Toxic myths social media has perpetuated about life [Part II]
After debunking some of the biggest social media-perpetuated myths in the first article of this series, we take on more prevalent misconceptions to renounce for a better life in part II.
Jaw-dropping lifestyle pictures and glam-packed Instagram feeds have planted a distorted vision of day-to-day life in the minds of young internet users, promoting an increasingly prevalent ‘compare and despair’ paradigm, which does not only contribute to setting unrealistic life expectations in the broad sense of the term, but has also been scientifically proven to induce toxic feelings of inadequacy and low self-esteem in teens and young adults. And while it may be hard to counter the debilitating impact of this vicious social media cycle, the road to mental salvations starts by reminding ourselves that what we see on social media is NOT the standard but rather a partial, overtly pampered and often superficial, fraction of reality.
A drastic majority of the content you come across daily on social media, be it generated by friends and acquaintances or brands and influencers, has been carefully altered for added appeal through filters, corrective editing and/or other digital enhancements, not to mention that every piece of content that makes it online is often the result of many underlying attempts that almost never make it to the web [just imagine the number of selfies that end up in your camera roll in your quest for the perfect selfie angle!]. Sometimes people’s images are altered to the point where they become practically unrecognizable, which might conversely lead to more engagement (like/comments) in the online world. This is one reason why we might fall into the trap of emulating a different look/personality for added popularity or self-fulfillment purposes when in fact we’d only be perpetuating the fakeness rule as opposed to individuality and uniqueness.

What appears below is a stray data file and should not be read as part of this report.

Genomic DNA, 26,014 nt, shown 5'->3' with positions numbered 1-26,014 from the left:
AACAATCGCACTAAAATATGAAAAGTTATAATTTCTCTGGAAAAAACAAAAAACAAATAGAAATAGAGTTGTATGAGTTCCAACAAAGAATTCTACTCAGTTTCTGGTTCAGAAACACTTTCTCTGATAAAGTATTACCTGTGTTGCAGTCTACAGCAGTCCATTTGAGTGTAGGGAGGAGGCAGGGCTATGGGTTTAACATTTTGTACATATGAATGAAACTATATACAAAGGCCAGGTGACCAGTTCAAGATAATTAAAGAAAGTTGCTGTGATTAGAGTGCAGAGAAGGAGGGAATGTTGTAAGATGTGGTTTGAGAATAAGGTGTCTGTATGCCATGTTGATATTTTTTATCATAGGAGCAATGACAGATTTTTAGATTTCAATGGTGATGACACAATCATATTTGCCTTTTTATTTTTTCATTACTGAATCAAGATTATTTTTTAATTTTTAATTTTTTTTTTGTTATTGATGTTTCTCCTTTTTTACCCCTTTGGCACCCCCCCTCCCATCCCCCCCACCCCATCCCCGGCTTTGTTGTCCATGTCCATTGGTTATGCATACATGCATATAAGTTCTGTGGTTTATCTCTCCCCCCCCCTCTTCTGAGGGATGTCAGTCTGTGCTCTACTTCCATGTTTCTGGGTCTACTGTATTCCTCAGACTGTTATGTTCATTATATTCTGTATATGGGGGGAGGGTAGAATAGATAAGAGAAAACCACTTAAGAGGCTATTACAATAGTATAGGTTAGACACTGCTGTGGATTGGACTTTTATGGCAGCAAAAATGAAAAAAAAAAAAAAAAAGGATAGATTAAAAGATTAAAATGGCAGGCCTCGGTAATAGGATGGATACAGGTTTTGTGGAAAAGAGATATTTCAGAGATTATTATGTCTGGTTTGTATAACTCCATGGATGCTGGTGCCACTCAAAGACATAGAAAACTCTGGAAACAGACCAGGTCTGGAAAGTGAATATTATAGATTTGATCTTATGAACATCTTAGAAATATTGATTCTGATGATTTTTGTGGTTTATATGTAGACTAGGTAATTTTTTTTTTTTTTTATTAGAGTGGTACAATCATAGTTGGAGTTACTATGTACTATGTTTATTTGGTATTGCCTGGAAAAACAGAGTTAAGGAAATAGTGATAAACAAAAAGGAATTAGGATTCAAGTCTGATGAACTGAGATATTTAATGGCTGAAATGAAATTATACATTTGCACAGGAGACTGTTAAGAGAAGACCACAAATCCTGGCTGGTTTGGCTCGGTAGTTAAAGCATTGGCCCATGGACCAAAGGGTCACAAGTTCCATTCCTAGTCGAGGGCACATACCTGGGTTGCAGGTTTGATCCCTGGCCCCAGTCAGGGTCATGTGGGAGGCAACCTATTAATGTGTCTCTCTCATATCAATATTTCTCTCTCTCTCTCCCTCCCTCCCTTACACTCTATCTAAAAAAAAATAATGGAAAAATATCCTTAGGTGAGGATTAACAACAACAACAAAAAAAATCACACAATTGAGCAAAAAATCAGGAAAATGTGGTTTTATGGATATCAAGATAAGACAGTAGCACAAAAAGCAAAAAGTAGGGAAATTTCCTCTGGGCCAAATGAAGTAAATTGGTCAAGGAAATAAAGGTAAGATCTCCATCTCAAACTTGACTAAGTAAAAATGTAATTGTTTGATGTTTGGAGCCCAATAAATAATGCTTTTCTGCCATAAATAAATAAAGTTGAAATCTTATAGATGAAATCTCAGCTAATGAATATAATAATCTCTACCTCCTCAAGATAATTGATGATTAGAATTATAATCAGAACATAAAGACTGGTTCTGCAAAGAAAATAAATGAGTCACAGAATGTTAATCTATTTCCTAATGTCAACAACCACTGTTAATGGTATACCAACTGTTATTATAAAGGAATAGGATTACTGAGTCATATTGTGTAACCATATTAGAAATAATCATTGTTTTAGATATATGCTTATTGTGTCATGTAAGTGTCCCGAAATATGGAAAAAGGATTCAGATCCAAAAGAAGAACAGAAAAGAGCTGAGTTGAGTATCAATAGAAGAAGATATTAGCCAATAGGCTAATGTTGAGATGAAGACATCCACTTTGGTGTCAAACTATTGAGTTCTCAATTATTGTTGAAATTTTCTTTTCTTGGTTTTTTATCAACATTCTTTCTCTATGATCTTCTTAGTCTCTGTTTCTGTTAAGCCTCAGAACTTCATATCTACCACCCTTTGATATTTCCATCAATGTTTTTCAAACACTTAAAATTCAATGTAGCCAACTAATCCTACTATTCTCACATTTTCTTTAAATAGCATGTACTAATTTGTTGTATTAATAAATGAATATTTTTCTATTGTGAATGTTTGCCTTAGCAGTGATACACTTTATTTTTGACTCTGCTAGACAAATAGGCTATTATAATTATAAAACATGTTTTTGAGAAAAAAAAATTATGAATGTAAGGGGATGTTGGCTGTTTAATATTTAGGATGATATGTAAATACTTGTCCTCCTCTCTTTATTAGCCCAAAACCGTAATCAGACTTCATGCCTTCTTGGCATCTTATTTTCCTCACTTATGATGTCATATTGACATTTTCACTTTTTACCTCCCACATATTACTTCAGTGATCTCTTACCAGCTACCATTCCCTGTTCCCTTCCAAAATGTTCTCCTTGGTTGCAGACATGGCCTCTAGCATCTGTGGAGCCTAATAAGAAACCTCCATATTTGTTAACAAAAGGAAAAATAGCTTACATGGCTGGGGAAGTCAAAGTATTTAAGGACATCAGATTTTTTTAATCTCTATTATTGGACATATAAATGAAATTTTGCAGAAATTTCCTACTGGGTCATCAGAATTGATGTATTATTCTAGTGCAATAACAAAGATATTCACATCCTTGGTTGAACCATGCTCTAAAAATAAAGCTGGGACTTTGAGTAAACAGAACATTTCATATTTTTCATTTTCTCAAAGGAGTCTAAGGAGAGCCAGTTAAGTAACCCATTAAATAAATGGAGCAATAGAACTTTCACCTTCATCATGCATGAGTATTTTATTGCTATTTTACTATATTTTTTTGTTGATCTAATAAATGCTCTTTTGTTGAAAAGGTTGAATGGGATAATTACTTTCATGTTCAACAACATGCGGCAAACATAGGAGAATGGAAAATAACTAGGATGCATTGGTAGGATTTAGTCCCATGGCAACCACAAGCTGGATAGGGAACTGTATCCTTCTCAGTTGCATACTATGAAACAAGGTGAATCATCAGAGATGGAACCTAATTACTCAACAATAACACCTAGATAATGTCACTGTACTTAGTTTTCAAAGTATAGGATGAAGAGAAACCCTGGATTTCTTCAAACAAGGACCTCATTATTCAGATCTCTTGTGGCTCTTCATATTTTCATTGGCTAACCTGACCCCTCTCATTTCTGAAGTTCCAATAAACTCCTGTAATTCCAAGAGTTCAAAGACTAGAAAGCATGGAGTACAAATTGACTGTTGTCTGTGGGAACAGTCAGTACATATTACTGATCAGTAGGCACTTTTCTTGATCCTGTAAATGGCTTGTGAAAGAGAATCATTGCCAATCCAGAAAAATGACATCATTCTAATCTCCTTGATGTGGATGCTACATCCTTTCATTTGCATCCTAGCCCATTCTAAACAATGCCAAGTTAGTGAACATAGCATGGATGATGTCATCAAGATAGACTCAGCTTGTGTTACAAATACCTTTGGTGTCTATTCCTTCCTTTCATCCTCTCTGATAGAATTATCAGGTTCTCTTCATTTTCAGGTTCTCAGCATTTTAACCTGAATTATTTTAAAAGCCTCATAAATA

Well, even when everything makes it seem so, you don’t. If your online content is not getting the attention you think it deserves, then this does not necessarily mean you should be put down or discouraged from doing your thing. Social media is a fickle universe: one day someone’s totally in, and the next day they’re out and/or forgotten. Instead of striving for apprehension and likes, focus instead on optimizing your content and finding your niche audience as this is where your impact will be measurable/significant.